Sprint Android, BlackBerry Remote Wipe Solution Gets Mobile App

 
 
By Michelle Maisto  |  Posted 2011-02-28 Email Print this article Print
 
 
 
 
 
 
 

Sprint customers with Android and BlackBerry smartphones can remotely manage their devices with a complementary new app for Sprint's Total Equipment Protection plan.

Sprint is offering subscribers with BlackBerry and Android-running smartphones a new way to protect their data. The carrier's Total Equipment Protection coverage now includes an application that enables users to remotely lock their smartphones, erase their contacts from a lost phone, and back up, manage and restore contact information.

Devices can also be made to sound an alarm, even when in silent mode, or can be located on a map using the phone's GPS technology.

"Anyone who has lost a phone knows that their personal information is possibly just as vulnerable as if their computer was hacked," John Carney, senior vice president of consumer marketing for Sprint, said in a Feb. 28 statement. "Now, Sprint customers have peace of mind knowing that their personal and private information is safe. TEP and this accompanying application is a safeguard for customers who want protection from not only loss, but misuse and unauthorized access."

Sprint's TEP plan runs $7 a month, though the new Protection app can be added at no additional charge. Customers can access the application at sprint.com/protection.

On Feb. 10, Sprint - the nation's third-largest carrier after Verizon Wireless and AT&T - announced the results of its fiscal 2010 fourth quarter, which saw the addition of 1.1 million wireless subscribers and its best-ever fourth quarter churn rates.

"It had been almost five years since we added over a million customers in a quarter, and the annual improvement in postpaid subscriber results of 2.7 million vs. the previous year is unprecedented in the history of the U.S. wireless industry," Sprint CEO Dan Hesse said in a statement.

The Sprint announcement came on the same day that Verizon began offering an Apple iPhone 4, which Hesse acknowledged would likely have an effect that Sprint planned to combat with a strong device lineup, attractive offers and by keeping things simple, which for now includes an unlimited data plan.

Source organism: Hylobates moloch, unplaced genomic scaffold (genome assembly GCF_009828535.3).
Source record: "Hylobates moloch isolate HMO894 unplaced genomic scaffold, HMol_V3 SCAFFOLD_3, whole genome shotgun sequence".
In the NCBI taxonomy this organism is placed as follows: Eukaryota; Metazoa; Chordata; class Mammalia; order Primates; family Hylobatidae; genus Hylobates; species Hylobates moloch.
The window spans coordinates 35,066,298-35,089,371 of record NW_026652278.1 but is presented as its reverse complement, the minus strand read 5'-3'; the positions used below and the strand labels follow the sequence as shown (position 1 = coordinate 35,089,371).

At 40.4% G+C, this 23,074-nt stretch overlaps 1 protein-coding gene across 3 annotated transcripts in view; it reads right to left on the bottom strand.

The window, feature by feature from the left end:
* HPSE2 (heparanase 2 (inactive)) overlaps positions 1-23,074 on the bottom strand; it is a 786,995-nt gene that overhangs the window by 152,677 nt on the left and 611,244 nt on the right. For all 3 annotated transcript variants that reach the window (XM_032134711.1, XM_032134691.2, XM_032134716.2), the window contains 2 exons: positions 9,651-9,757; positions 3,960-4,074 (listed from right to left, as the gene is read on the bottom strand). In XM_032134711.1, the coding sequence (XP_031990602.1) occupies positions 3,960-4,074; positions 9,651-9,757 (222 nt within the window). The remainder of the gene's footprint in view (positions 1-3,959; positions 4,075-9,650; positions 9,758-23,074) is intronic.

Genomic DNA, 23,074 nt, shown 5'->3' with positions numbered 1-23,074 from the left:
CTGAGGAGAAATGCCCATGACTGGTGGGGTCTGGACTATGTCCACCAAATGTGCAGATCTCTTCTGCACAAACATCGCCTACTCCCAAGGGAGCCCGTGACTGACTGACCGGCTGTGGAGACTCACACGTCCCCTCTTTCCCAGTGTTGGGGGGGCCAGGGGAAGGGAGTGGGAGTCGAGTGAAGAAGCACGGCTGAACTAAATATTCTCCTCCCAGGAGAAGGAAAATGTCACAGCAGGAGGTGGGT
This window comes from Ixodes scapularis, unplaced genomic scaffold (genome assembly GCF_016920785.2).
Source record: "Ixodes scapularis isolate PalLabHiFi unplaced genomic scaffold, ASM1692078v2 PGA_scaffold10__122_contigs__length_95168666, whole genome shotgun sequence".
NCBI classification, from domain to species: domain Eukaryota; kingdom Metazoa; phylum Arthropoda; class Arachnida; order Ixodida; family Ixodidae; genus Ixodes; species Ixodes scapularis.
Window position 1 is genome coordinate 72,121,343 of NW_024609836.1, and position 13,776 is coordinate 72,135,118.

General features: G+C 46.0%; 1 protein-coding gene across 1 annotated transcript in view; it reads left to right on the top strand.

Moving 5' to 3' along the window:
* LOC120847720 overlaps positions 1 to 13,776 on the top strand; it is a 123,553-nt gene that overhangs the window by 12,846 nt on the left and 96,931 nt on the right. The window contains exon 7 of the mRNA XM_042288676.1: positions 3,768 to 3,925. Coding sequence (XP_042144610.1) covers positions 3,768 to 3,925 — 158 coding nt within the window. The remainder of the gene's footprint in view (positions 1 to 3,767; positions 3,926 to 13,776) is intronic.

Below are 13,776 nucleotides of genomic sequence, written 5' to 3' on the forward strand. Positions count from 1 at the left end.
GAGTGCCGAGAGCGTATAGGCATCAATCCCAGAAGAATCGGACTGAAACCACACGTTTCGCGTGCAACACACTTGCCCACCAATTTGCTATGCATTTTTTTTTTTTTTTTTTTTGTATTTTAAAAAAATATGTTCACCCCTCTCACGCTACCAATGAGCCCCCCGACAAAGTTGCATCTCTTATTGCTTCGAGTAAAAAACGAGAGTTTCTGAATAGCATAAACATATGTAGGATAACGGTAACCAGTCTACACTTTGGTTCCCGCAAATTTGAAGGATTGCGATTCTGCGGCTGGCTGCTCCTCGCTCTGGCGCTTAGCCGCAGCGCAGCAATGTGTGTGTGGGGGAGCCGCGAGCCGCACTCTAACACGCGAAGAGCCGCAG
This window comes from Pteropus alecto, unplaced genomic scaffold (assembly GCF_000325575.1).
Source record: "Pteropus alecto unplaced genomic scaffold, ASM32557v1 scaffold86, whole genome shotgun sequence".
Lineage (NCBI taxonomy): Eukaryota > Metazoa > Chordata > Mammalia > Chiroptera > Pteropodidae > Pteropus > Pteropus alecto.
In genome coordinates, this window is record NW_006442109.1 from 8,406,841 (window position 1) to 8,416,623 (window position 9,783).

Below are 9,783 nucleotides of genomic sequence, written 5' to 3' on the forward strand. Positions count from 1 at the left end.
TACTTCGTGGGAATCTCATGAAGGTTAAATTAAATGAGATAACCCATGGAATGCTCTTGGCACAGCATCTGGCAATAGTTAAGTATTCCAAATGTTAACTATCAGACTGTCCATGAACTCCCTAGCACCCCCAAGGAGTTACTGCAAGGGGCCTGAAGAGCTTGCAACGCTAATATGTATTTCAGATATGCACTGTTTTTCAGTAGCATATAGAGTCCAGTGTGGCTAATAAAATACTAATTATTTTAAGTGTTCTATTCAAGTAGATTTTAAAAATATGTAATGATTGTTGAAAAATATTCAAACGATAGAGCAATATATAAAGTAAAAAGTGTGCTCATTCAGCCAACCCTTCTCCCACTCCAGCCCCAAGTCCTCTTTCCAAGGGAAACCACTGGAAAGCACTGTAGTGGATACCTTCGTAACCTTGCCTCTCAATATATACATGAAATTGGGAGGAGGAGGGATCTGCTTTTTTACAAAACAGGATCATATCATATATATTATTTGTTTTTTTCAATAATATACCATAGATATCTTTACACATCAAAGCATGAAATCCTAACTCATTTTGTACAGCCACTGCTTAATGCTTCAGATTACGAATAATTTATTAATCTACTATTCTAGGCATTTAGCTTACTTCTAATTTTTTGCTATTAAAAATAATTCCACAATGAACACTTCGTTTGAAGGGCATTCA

Sprint now also faces added competition in the 4G space, as in late 2010 Verizon and T-Mobile each launched networks - LTE (long-term evolution) and HSPA+, respectively - and earlier this year AT&T began describing its HSPA+ network as 4G, and additionally plans to begin rolling out 4G LTE later this year.

Last week, Sprint showed off a little more of that promised strong device lineup with the introduction of the HTC Arrive. The Arrive is the first CDMA-based smartphone - versus GSM based, such as AT&T and T-Mobile's phones - to run Microsoft's Windows Phone 7 OS. Featuring a 3.6-inch capacitive touch screen, a 1GHz Snapdragon processor and a 5-megapixel camera, it will go on sale March 20 for $199.

Sprint's RIM BlackBerry offerings include the Curve 3G, while its Android lineup includes the HTC Evo 4G, HTC Evo Shift 4G, Samsung Epic 4G and the recently introduced Kyocera Echo - the market's first dual-screen Android phone.

 

 
 
 
 
 
Michelle Maisto has been covering the enterprise mobility space for a decade, beginning with Knowledge Management, Field Force Automation and eCRM, and most recently as the editor-in-chief of Mobile Enterprise magazine. She earned an MFA in nonfiction writing from Columbia University, and in her spare time obsesses about food. Her first book, The Gastronomy of Marriage, if forthcoming from Random House in September 2009.
 
 
 
 
 
 
 

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